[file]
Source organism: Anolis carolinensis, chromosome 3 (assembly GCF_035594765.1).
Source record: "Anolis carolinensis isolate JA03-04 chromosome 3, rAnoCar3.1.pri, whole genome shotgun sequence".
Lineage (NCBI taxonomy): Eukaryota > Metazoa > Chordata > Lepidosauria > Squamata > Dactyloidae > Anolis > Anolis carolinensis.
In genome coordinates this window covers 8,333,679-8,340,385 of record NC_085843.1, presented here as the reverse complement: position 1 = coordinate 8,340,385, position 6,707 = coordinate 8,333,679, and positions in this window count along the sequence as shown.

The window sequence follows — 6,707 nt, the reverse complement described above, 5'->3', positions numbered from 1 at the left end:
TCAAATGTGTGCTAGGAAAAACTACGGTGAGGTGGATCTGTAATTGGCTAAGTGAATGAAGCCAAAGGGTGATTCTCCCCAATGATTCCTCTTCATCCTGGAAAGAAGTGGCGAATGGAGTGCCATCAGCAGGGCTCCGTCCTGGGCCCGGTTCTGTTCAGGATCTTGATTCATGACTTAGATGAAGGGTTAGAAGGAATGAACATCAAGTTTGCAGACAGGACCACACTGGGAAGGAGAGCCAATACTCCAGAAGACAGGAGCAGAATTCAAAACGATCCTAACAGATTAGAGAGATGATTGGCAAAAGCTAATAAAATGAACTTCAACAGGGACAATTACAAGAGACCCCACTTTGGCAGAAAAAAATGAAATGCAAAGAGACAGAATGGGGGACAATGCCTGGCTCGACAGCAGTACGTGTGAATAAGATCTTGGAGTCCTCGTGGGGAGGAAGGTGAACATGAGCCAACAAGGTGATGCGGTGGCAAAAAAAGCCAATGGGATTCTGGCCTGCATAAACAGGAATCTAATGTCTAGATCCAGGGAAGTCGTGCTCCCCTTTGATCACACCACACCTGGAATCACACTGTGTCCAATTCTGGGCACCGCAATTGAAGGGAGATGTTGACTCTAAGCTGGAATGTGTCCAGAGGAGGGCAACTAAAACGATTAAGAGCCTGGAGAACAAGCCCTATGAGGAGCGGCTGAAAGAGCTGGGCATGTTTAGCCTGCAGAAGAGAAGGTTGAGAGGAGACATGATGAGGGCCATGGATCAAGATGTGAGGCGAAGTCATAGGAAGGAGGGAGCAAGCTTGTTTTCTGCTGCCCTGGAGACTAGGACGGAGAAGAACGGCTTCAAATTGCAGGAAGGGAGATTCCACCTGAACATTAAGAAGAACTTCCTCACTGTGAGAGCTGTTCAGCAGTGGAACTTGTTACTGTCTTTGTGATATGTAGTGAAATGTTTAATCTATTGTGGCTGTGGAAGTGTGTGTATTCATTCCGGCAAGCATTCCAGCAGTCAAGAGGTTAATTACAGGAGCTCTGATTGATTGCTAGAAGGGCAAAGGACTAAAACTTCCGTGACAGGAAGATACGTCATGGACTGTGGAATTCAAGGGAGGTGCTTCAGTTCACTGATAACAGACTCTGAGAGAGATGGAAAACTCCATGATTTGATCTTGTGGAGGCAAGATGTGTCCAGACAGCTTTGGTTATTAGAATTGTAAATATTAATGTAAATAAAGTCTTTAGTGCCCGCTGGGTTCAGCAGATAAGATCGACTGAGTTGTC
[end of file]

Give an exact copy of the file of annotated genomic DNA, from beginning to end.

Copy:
Source organism: Anolis carolinensis, chromosome 3 (assembly GCF_035594765.1).
Source record: "Anolis carolinensis isolate JA03-04 chromosome 3, rAnoCar3.1.pri, whole genome shotgun sequence".
Lineage (NCBI taxonomy): Eukaryota > Metazoa > Chordata > Lepidosauria > Squamata > Dactyloidae > Anolis > Anolis carolinensis.
In genome coordinates this window covers 8,333,679-8,340,385 of record NC_085843.1, presented here as the reverse complement: position 1 = coordinate 8,340,385, position 6,707 = coordinate 8,333,679, and positions in this window count along the sequence as shown.

The window sequence follows — 6,707 nt, the reverse complement described above, 5'->3', positions numbered from 1 at the left end:
TCAAATGTGTGCTAGGAAAAACTACGGTGAGGTGGATCTGTAATTGGCTAAGTGAATGAAGCCAAAGGGTGATTCTCCCCAATGATTCCTCTTCATCCTGGAAAGAAGTGGCGAATGGAGTGCCATCAGCAGGGCTCCGTCCTGGGCCCGGTTCTGTTCAGGATCTTGATTCATGACTTAGATGAAGGGTTAGAAGGAATGAACATCAAGTTTGCAGACAGGACCACACTGGGAAGGAGAGCCAATACTCCAGAAGACAGGAGCAGAATTCAAAACGATCCTAACAGATTAGAGAGATGATTGGCAAAAGCTAATAAAATGAACTTCAACAGGGACAATTACAAGAGACCCCACTTTGGCAGAAAAAAATGAAATGCAAAGAGACAGAATGGGGGACAATGCCTGGCTCGACAGCAGTACGTGTGAATAAGATCTTGGAGTCCTCGTGGGGAGGAAGGTGAACATGAGCCAACAAGGTGATGCGGTGGCAAAAAAAGCCAATGGGATTCTGGCCTGCATAAACAGGAATCTAATGTCTAGATCCAGGGAAGTCGTGCTCCCCTTTGATCACACCACACCTGGAATCACACTGTGTCCAATTCTGGGCACCGCAATTGAAGGGAGATGTTGACTCTAAGCTGGAATGTGTCCAGAGGAGGGCAACTAAAACGATTAAGAGCCTGGAGAACAAGCCCTATGAGGAGCGGCTGAAAGAGCTGGGCATGTTTAGCCTGCAGAAGAGAAGGTTGAGAGGAGACATGATGAGGGCCATGGATCAAGATGTGAGGCGAAGTCATAGGAAGGAGGGAGCAAGCTTGTTTTCTGCTGCCCTGGAGACTAGGACGGAGAAGAACGGCTTCAAATTGCAGGAAGGGAGATTCCACCTGAACATTAAGAAGAACTTCCTCACTGTGAGAGCTGTTCAGCAGTGGAACTTGTTACTGTCTTTGTGATATGTAGTGAAATGTTTAATCTATTGTGGCTGTGGAAGTGTGTGTATTCATTCCGGCAAGCATTCCAGCAGTCAAGAGGTTAATTACAGGAGCTCTGATTGATTGCTAGAAGGGCAAAGGACTAAAACTTCCGTGACAGGAAGATACGTCATGGACTGTGGAATTCAAGGGAGGTGCTTCAGTTCACTGATAACAGACTCTGAGAGAGATGGAAAACTCCATGATTTGATCTTGTGGAGGCAAGATGTGTCCAGACAGCTTTGGTTATTAGAATTGTAAATATTAATGTAAATAAAGTCTTTAGTGCCCGCTGGGTTCAGCAGATAAGATCGACTGAGTTGTC